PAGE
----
A must-know look at refining industry profits and crack spreads

Manas Chowgule, CFA

The star stocks and stellar returns of the US refining industry (Part 3 of 7)

(Continued from Part 2)

Profitability

The refining industry’s profitability is broadly determined by the difference between the revenue it earns from selling refined products and its input costs. This cost is driven by price of the crude oil it uses. The industry’s revenues are determined by the prices of the fuels like gasoline, diesel, and jet-fuel that it produces.

Crack spreads

The difference between revenue and cost is called the “crack spread.” The spread is fundamental to the refining industry’s profitability. Read Market Realist’s 101 on crack spreads .

The wider the crack spread (or refining margin) for a refinery, the more profitable it would be compared to a peer, everything else being equal.

Regional profitability

As you can see in the graph above, not only has refining companies’ profitability picked up substantially in the last five years, but North American refiners’ overall profitability is higher than the rest of the world’s. These refiners include  Valero Energy (VLO), Phillips 66 (PSX), and Marathon Petroleum (MPC).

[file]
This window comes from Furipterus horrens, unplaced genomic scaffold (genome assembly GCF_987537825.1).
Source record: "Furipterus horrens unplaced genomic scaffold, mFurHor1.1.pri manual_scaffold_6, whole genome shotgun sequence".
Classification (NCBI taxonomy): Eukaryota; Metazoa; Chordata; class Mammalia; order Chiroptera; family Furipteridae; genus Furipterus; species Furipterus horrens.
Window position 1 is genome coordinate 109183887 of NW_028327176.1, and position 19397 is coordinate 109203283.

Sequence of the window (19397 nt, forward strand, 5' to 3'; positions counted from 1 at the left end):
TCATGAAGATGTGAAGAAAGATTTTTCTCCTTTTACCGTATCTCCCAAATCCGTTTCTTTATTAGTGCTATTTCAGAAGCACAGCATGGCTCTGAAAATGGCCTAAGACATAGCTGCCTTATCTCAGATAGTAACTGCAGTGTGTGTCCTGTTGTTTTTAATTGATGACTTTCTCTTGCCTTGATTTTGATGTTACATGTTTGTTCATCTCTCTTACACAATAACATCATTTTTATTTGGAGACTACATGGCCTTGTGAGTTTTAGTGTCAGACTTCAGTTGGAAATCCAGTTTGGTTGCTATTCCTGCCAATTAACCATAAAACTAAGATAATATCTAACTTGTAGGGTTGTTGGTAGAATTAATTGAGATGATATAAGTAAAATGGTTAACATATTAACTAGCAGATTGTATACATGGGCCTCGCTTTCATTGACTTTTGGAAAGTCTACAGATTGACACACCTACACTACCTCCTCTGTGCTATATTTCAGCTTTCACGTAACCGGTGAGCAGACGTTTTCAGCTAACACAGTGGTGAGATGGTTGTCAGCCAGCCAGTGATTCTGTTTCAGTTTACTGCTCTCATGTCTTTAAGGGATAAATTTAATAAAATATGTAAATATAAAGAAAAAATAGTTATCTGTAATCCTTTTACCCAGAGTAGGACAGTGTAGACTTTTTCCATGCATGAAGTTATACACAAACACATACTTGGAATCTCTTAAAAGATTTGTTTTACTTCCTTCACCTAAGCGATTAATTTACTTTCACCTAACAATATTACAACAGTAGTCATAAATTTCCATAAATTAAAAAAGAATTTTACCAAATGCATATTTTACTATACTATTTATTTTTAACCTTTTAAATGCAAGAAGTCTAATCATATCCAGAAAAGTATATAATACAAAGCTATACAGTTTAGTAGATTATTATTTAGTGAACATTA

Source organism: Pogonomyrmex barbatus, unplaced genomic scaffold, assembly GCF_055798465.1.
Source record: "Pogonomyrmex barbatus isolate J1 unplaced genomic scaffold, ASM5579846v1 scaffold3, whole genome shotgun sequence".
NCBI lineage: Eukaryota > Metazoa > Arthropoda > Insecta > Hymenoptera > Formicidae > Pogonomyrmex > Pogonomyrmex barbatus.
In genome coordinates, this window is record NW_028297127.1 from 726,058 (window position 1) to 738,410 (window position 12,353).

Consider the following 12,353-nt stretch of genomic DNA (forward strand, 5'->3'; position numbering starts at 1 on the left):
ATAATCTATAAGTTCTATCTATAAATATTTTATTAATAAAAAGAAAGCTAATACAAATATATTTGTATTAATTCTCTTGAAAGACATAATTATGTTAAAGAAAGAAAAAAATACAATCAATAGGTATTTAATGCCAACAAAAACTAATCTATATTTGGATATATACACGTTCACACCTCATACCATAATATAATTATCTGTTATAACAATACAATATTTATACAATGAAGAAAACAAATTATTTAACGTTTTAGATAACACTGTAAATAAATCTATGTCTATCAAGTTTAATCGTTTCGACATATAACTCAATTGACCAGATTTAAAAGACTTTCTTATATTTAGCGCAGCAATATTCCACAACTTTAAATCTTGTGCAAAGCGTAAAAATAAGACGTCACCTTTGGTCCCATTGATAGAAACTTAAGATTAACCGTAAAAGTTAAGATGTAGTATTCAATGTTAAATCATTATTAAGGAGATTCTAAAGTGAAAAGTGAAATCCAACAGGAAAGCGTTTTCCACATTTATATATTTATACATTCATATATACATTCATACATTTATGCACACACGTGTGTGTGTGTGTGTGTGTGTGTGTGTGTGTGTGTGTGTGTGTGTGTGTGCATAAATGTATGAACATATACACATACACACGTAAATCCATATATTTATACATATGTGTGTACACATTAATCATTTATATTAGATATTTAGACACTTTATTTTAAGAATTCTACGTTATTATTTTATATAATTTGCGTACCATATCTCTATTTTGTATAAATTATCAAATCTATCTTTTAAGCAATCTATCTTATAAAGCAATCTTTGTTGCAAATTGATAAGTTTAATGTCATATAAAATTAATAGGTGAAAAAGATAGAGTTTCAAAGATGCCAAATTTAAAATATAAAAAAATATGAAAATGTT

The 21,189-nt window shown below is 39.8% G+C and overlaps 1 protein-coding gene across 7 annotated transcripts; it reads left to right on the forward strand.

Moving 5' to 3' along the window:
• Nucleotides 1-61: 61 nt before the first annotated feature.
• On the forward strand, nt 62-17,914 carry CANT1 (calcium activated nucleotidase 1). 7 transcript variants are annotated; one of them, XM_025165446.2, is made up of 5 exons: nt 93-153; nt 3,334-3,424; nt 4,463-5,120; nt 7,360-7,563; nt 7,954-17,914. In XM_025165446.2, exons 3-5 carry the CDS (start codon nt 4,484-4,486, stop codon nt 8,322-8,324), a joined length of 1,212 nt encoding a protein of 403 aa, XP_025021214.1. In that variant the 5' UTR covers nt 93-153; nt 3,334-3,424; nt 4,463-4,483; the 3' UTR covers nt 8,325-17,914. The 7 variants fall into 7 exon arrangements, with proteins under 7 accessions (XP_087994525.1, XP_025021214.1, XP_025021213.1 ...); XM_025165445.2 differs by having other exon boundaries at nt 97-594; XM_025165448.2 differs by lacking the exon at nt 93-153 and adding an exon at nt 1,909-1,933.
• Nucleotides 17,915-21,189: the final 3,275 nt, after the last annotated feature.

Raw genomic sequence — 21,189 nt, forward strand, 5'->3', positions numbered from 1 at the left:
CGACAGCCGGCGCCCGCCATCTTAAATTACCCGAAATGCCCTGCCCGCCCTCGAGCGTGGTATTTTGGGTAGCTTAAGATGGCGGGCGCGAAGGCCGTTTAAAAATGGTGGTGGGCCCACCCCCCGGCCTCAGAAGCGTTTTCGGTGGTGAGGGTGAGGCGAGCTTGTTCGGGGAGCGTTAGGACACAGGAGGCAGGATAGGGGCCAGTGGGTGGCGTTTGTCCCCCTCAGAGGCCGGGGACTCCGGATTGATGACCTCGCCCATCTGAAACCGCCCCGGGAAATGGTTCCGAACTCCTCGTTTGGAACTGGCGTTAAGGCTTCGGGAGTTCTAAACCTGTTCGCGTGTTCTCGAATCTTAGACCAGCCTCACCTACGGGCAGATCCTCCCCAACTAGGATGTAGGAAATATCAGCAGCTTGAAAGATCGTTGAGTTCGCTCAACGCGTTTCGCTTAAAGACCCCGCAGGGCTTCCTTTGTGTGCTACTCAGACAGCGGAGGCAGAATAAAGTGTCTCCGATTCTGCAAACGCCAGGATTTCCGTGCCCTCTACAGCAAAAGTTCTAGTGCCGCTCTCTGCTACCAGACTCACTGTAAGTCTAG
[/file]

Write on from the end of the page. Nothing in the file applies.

European refiners, for example, haven’t fared as well lately. This difficulty is due to narrower refining margins resulting from expensive crude supplies and weak fuel demand in Europe.

U.S. refiners have been enjoying higher profitability for three reasons:

  1. American refiners are more “advanced.” They can process more difficult (cheaper) crudes and also produce more profitable products.
  2. Because of the recent shale boom, U.S. refiners get the benefit of cheaper natural gas to fuel their refining units.
  3. Again because of the shale boom—and effectively a ban on exports—American refineries have access to cheaper crude compared to refiners elsewhere. Meanwhile, they still get international prices for their refined products. This is because refined products can be freely exported.

Key ETFs

The PowerShares Dynamic Energy Exploration & Production Portfolio ETF (PXE) and the Energy Select Sector SPDR Fund (XLE) ETF would also be good ways for you to gain diversified exposure to refining companies. But XLE isn’t as heavily weighted towards independent refiners as PXE.

Continue to Part 4

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